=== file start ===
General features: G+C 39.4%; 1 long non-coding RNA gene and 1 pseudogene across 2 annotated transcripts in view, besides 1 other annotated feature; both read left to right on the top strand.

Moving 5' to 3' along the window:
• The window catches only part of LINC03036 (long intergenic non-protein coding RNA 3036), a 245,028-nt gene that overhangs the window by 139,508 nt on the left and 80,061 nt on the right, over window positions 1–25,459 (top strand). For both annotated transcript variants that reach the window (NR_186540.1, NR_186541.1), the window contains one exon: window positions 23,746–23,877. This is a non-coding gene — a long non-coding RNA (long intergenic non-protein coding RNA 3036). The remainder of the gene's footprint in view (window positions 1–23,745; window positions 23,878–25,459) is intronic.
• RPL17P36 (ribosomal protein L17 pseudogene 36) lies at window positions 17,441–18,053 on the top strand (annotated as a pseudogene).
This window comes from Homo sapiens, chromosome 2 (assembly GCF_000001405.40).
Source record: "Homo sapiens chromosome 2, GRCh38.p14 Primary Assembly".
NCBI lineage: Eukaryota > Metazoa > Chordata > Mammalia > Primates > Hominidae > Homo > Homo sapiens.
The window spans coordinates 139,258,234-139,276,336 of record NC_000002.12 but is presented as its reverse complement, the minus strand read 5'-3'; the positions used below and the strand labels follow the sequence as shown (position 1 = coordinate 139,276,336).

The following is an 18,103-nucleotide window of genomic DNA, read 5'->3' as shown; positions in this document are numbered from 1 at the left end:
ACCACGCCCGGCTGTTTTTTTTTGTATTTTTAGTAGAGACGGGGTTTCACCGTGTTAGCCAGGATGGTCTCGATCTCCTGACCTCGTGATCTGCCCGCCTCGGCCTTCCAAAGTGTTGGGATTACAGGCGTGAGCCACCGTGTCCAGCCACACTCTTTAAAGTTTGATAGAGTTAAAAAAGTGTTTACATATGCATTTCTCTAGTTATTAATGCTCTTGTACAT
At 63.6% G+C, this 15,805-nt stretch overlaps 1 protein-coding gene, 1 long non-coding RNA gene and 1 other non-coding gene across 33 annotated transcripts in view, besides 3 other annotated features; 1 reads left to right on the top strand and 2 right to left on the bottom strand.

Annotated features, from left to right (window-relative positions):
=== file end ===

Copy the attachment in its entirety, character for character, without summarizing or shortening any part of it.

General features: G+C 39.4%; 1 long non-coding RNA gene and 1 pseudogene across 2 annotated transcripts in view, besides 1 other annotated feature; both read left to right on the top strand.

Moving 5' to 3' along the window:
• The window catches only part of LINC03036 (long intergenic non-protein coding RNA 3036), a 245,028-nt gene that overhangs the window by 139,508 nt on the left and 80,061 nt on the right, over window positions 1–25,459 (top strand). For both annotated transcript variants that reach the window (NR_186540.1, NR_186541.1), the window contains one exon: window positions 23,746–23,877. This is a non-coding gene — a long non-coding RNA (long intergenic non-protein coding RNA 3036). The remainder of the gene's footprint in view (window positions 1–23,745; window positions 23,878–25,459) is intronic.
• RPL17P36 (ribosomal protein L17 pseudogene 36) lies at window positions 17,441–18,053 on the top strand (annotated as a pseudogene).
This window comes from Homo sapiens, chromosome 2 (assembly GCF_000001405.40).
Source record: "Homo sapiens chromosome 2, GRCh38.p14 Primary Assembly".
NCBI lineage: Eukaryota > Metazoa > Chordata > Mammalia > Primates > Hominidae > Homo > Homo sapiens.
The window spans coordinates 139,258,234-139,276,336 of record NC_000002.12 but is presented as its reverse complement, the minus strand read 5'-3'; the positions used below and the strand labels follow the sequence as shown (position 1 = coordinate 139,276,336).

The following is an 18,103-nucleotide window of genomic DNA, read 5'->3' as shown; positions in this document are numbered from 1 at the left end:
ACCACGCCCGGCTGTTTTTTTTTGTATTTTTAGTAGAGACGGGGTTTCACCGTGTTAGCCAGGATGGTCTCGATCTCCTGACCTCGTGATCTGCCCGCCTCGGCCTTCCAAAGTGTTGGGATTACAGGCGTGAGCCACCGTGTCCAGCCACACTCTTTAAAGTTTGATAGAGTTAAAAAAGTGTTTACATATGCATTTCTCTAGTTATTAATGCTCTTGTACAT
At 63.6% G+C, this 15,805-nt stretch overlaps 1 protein-coding gene, 1 long non-coding RNA gene and 1 other non-coding gene across 33 annotated transcripts in view, besides 3 other annotated features; 1 reads left to right on the top strand and 2 right to left on the bottom strand.

Annotated features, from left to right (window-relative positions):